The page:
The World Factbook (1990)/Portugal

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World Factbook (1990) Portugal.jpg

See regional map V and VII


Total area: 92,080 km²; land area: 91,640 km²; includes Azores and Madeira Islands

Comparative area: slightly smaller than Indiana

Land boundary: 1,214 km with Spain

Coastline: 1,793 km

Maritime claims:

Continental shelf: 200 meters or to depth of exploitation
Extended economic zone: 200 nm
Territorial sea: 12 nm

Disputes: Macau is scheduled to become a Special Administrative Region of China in 1999; East Timor question with Indonesia

Climate: maritime temperate; cool and rainy in north, warmer and drier in south

Terrain: mountainous north of the Tagus, rolling plains in south

Natural resources: fish, forests (cork), tungsten, iron ore, uranium ore, marble

Land use: 32% arable land; 6% permanent crops; 6% meadows and pastures; 40% forest and woodland; 16% other; includes 7% irrigated

Environment: Azores subject to severe earthquakes

Note: Azores and Madeira Islands occupy strategic locations along western sea approaches to Strait of Gibraltar


Population: 10,354,497 (July 1990), growth rate 0.3% (1990)

Birth rate: 12 births/1,000 population (1990)

Death rate: 10 deaths/1,000 population (1990)

Net migration rate: 1 migrants/1,000 population (1990)

Infant mortality rate: 14 deaths/1,000 live births (1990)

Life expectancy at birth: 71 years male, 78 years female (1990)

Total fertility rate: 1.5 children born/woman (1990)

Nationality: noun—Portuguese (sing. and pl.); adjective—Portuguese

Ethnic divisions: homogeneous Mediterranean stock in mainland, Azores, Madeira Islands; citizens of black African descent who immigrated to mainland during decolonization number less than 100,000

Religion: 97% Roman Catholic, 1% Protestant denominations, 2% other

Language: Portuguese

Literacy: 83%

Labor force: 4,605,700; 45% services, 35% industry, 20% agriculture (1988)

Organized labor: about 55% of the labor force; the Communist-dominated General Confederation of Portuguese Workers—Intersindical (CGTP-IN) represents more than half of the unionized labor force; its main competition, the General Workers Union (UGT), is organized by the Socialists and Social Democrats and represents less than half of unionized labor


Long-form name: Portuguese Republic

Type: republic

Capital: Lisbon

Administrative divisions: 18 districts (distritos, singular—distrito) and 2 autonomous regions* (regiões autónomas, singular—região autónoma); Açores*, Aveiro, Beja, Braga, Bragança, Castelo Branco, Coimbra, Evora, Faro, Guarda, Leiria, Lisboa, Madeira*, Portalegre, Porto, Santarém, Setúbal, Viana do Castelo, Vila Real, Viseu

Dependent area: Macau (scheduled to become a Special Administrative Region of China in 1999)

Independence: 1140; independent republic proclaimed 5 October 1910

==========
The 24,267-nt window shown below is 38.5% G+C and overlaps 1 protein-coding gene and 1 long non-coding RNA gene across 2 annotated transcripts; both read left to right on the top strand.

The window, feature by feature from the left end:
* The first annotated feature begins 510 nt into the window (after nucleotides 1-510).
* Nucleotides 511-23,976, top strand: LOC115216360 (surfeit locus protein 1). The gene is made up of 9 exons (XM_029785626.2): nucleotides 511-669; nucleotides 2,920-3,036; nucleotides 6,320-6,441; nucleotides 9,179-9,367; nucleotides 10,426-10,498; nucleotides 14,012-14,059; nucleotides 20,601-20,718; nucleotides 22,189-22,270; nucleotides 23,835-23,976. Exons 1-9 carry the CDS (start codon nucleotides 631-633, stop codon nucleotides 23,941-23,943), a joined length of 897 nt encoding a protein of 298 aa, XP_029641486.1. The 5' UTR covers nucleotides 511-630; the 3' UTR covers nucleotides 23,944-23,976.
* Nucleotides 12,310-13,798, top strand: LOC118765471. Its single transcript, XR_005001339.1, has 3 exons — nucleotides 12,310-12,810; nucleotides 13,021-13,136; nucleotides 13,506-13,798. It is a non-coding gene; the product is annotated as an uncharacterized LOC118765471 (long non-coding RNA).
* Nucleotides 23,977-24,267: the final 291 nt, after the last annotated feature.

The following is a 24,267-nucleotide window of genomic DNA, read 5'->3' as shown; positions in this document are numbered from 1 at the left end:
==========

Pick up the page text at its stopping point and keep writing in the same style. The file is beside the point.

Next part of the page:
Constitution: 25 April 1976, revised 30 October 1982; new discussions on constitutional revision began October 1987

Legal system: civil law system; the Constitutional Tribunal reviews the constitutionality of legislation; accepts compulsory ICJ jurisdiction, with reservations

National holiday: Day of Portugal, 10 June

Executive branch: president, Council of State, prime minister, deputy prime minister, Council of Ministers (cabinet)

Legislative branch: unicameral Assembly of the Republic (Assembléia da República)

Judicial branch: Supreme Tribunal of Justice (Supremo Tribunal de Justiça)

Leaders: Chief of State—President Dr. Mário Alberto Nobre Lopes SOARES (since 9 March 1986);

Head of Government—Prime Minister Anibal CAVAÇO SILVA (since 6 November 1985); Deputy Prime Minister (vacant)

Political parties and leaders: Social Democratic Party (PSD), Anibal Cavaço Silva; Portuguese Socialist Party (PS), Jorge Sampaio; Party of Democratic Renewal (PRD), Herminio Martinho; Portuguese Communist Party (PCP), Alvaro Cunhal; Social Democratic Center (CDS), Diogo Freitas do Amaral

Suffrage: universal at age 18

Elections: President—last held 16 February 1986 (next to be held January 1991); results—Dr. Mário Lopes Soares 51.3%, Prof. Diogo Freitas do Amal 48.7%;

Assembly of the Republic—last held 19 July 1987 (next to be held July 1991); results—Social Democrats 59.2%, Socialists 24.0%, Communists (in a front coalition) 12.4%, Democratic Renewal 2.8%, Center Democrats 1.6%; seats—(250 total) Social Democrats 148, Socialists 60, Communists (in a front coalition) 31 seats, Democratic Renewal 7, Center Democrats 4

Communists: Portuguese Communist Party claims membership of 200,753 (December 1983)

Member of: CCC, Council of Europe, EC, EFTA, FAO, GATT, IAEA, IATP, IBRD, ICAC, ICAO, ICES, ICO, IDB—Inter-American Development Bank, IEA, IFAD, IFC, IHO, ILO, IMF, IMO, INTELSAT, INTERPOL, IOOC, IRC, ISO, ITU, IWC—International Wheat Council, NATO, OECD, UN, UNESCO, UPU, WEU, WHO, WIPO, WMO, WSG